Effect of Season on Travel Patterns and Hoof Growth of Domestic Horses

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Abstract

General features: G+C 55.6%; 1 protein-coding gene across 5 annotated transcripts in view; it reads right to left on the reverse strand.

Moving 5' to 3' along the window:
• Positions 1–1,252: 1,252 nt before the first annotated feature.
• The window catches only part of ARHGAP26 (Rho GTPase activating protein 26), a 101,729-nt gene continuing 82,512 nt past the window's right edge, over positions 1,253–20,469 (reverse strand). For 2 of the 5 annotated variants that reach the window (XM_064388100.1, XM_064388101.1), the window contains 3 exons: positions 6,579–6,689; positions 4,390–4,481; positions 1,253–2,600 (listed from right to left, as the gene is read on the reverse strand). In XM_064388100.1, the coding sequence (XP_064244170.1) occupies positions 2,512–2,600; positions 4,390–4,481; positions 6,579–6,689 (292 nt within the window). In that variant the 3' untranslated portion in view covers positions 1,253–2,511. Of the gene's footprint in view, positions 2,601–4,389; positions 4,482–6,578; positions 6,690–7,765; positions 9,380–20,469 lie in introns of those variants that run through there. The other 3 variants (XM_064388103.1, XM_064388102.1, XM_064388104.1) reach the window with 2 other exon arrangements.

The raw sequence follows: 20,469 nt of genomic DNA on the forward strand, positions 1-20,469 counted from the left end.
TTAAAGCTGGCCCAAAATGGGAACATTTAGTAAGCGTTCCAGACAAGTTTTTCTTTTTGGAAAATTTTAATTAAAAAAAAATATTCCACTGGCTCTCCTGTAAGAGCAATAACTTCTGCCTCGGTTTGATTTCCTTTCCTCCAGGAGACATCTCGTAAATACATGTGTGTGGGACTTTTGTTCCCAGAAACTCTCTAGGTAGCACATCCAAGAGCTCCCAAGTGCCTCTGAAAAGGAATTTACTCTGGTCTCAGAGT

Four Morgan mares and five Morgan geldings ranging in age from 5- to 12-years-old were fitted with Global Positioning System units to determine if season has an influence on travel pattern. Body and hoof growth measurements were obtained so that the influence of season on body condition and hoof growth could be determined. Waist and heart circumference, cresty neck score, and body condition score were determined in each season. The ambient temperature and precipitation was recorded for each season. Waist circumference was the greatest (P < .05) in the spring and summer and the least in the fall and winter. Hoof growth was the greatest (P < .05) in the fall and the least in the winter. The front and rear hooves grew at similar rates in all horses. Hoof growth in geldings and mares were also similar. The average distances traveled were similar across seasons; however, the horse did numerically travel more in the spring and summer compared with the fall and winter. The range of the travel pattern was influenced by season with the horses traveling significantly less in the winter, although the average travel distances were similar. In conclusion, season in temperate zones will influence body condition, hoof growth, and pattern of travel, but the total distance traveled will be similar. Further research needs to be conducted to determine the influence of season on hoof growth and travel patterns.

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